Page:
The Better Connection

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James Tanner

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The Better Connection
« on: 6 Apr 2012, 08:38 pm »
Hi Folks

Been experimenting with different digital connections on my computer and was wondering if the tech types have any opinion on which type of digital connection is the best option to use for transferring digital music files from a drive to a player or DAC?

So USB2, USB 3, ESATA, BNC, COAX, AESEBU, OPTICAL, FIREWIRE,  etc.  :scratch:

James

skunark

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Re: The Better Connection
« Reply #1 on: 6 Apr 2012, 09:10 pm »
James,

Transferring a file: (i.e. no jitter is involved, it's just data)
HDD to Digital Player/computer: Thunderbolt, USB3, eSATA, FW800, FW400, USB2   (sorted by speed)

Playback of digital music stream (i.e. jitter is involved, it's a PCM stream):
PCM/DSD to DAC: I2S, AES/EBU, BNC, COAX, Optical   (sorted by general recommendations, ymmv)

Playback of digital music stream with USB/FW DACs:
USB DAC: USB3, USB2, USB (sorted by speed)... USB3 has more error checking than USB2 and 1.
FW DAC: FW800, FW400 (sorted by speed)


For BDP-1 today:
Disk Drive -> USB2.0 ->  BDP-1 ->  AES/EBU -> BDA-1
100Mbit Etherenet -> cat5e -> BDP-1 -> USB2.0 -> Hard Drive

For BDP-2 tomorrow:
Disk Drive -> USB3.0/eSATA -> BDP-2 ->  AES/EBU -> BDA-2 (same as BDP/BDA-1 approach)
Gigabit Ethernet -> cat6 -> BDP-2 -> USB3.0/eSATA -> Hard Drive (file transfers are ~10x faster)

Possible improvements.
Disk Drive -> USB3.0/eSATA -> BDP-2 ->  I2S -> BDA-2 (possible improvement in jitter)
Gigabit Ethernet -> cat6 -> BDP-2 -> USB3.0/eSATA -> Hard Drive (file transfers are ~10x faster)

I have zero interest in using a FW/USB DAC since they add one more level of complexity, would rather see the BDP-2 just provide the I2S output.
Disk Drive -> USB3.0/eSATA -> BDP-2 -> USB2.0 -> USB Controller -> S/PDIF or I2S -> DAC

Jim
« Last Edit: 6 Apr 2012, 11:49 pm by skunark »

Sasha

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Re: The Better Connection
« Reply #2 on: 7 Apr 2012, 02:49 am »
I agree with skunark with one remark, it is very implementation dependent and for that reason cannot be assumed that the theoretically better one is in fact better one.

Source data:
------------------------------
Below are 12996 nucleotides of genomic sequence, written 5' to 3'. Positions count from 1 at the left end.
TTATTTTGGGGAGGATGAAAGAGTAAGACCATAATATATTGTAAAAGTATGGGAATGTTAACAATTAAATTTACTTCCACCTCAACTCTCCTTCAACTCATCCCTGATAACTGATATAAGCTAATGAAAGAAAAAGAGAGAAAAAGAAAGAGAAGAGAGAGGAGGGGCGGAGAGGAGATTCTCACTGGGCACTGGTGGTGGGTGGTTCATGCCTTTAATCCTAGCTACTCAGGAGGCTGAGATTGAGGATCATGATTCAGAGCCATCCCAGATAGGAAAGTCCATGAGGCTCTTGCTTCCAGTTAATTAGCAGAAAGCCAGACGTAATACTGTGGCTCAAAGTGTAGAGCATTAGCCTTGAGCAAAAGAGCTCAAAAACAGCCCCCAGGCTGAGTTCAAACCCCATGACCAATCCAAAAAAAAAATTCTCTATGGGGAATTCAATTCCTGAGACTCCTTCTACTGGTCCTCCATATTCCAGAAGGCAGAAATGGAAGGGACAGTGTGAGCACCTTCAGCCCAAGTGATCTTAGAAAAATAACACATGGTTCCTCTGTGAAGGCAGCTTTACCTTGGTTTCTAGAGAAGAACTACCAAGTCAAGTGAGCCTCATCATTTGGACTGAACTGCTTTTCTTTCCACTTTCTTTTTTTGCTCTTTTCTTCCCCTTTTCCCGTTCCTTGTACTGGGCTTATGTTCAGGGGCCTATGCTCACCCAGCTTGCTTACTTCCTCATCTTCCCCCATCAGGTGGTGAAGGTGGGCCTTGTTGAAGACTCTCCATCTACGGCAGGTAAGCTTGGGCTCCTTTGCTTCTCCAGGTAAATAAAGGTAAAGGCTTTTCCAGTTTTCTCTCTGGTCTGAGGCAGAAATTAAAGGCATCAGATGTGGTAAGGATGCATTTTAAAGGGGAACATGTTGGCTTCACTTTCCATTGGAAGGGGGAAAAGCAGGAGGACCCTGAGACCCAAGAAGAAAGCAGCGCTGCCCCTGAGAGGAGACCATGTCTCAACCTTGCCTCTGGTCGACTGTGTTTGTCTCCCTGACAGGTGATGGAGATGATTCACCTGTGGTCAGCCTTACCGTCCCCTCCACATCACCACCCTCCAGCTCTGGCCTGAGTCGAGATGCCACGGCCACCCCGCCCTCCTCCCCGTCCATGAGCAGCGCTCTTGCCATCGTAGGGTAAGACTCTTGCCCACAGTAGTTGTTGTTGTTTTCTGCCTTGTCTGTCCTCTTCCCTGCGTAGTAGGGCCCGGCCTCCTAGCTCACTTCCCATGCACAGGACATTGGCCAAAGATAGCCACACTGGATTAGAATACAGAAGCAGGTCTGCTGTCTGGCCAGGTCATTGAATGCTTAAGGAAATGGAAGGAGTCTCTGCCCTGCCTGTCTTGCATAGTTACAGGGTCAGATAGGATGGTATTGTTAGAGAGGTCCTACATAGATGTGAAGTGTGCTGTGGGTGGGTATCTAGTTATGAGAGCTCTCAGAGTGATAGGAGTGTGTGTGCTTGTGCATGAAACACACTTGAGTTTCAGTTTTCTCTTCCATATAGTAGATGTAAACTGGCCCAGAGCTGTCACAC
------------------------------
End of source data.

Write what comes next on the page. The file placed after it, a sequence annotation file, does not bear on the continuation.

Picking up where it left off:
For example a drive connected to PC based transport (i.e. BDP-1) can introduce a lot of noise over USB bus that can impact the amount of jitter in sound card’s digital output.

werd

Re: The Better Connection
« Reply #3 on: 7 Apr 2012, 03:05 am »
I agree with skunark with one remark, it is very implementation dependent and for that reason cannot be assumed that the theoretically better one is in fact better one.
For example a drive connected to PC based transport (i.e. BDP-1) can introduce a lot of noise over USB bus that can impact the amount of jitter in sound card’s digital output.

I agree and i also agree with his breaking the play back and transfering files into two different categories.

Its important here for folks to understand what cabling does here and how it affects what we hear. From all my experience, cabling in digital is all about beats and keeping rythyms intact. Its hard to notice unless you are listening to musical scores that are assembled with intricate time sigs. Usually found in jazz or classical. Its hard to notice with mainstream tunes or hard rock, etc.. What happens is cabling can drag down rythyms, especially found in harmonies and such. Lousy cabling will miss the mark. Beats just will not show up in the soundstage with any real toe tapping appeal. It will lose a lot of lustre. The bdp/bda are prat gods. These two pieces are excellent at showing how cabling can shut down your harmony and melodies and how good cabling will bring make the those two pieces sing.


Sasha

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Re: The Better Connection
« Reply #4 on: 7 Apr 2012, 03:26 am »
I agree and i also agree with his breaking the play back and transfering files into two different categories.

Its important here for folks to understand what cabling does here and how it affects what we hear. From all my experience, cabling in digital is all about beats and keeping rythyms intact. Its hard to notice unless you are listening to musical scores that are assembled with intricate time sigs. Usually found in jazz or classical. Its hard to notice with mainstream tunes or hard rock, etc.. What happens is cabling can drag down rythyms, especially found in harmonies and such. Lousy cabling will miss the mark. Beats just will not show up in the soundstage with any real toe tapping appeal. It will lose a lot of lustre. The bdp/bda are prat gods. These two pieces are excellent at showing how cabling can shut down your harmony and melodies and how good cabling will bring make the those two pieces sing.

If by “keeping rhythms intact” you are referring to jitter than yes, cables used in digital audio signal transport to DA conversion can influence sound quality, but there is no influence of any kind possible if we are talking about data transport or files if you will, be that USB cable connecting disk, or Ethernet cable connecting NAS, or whatever else.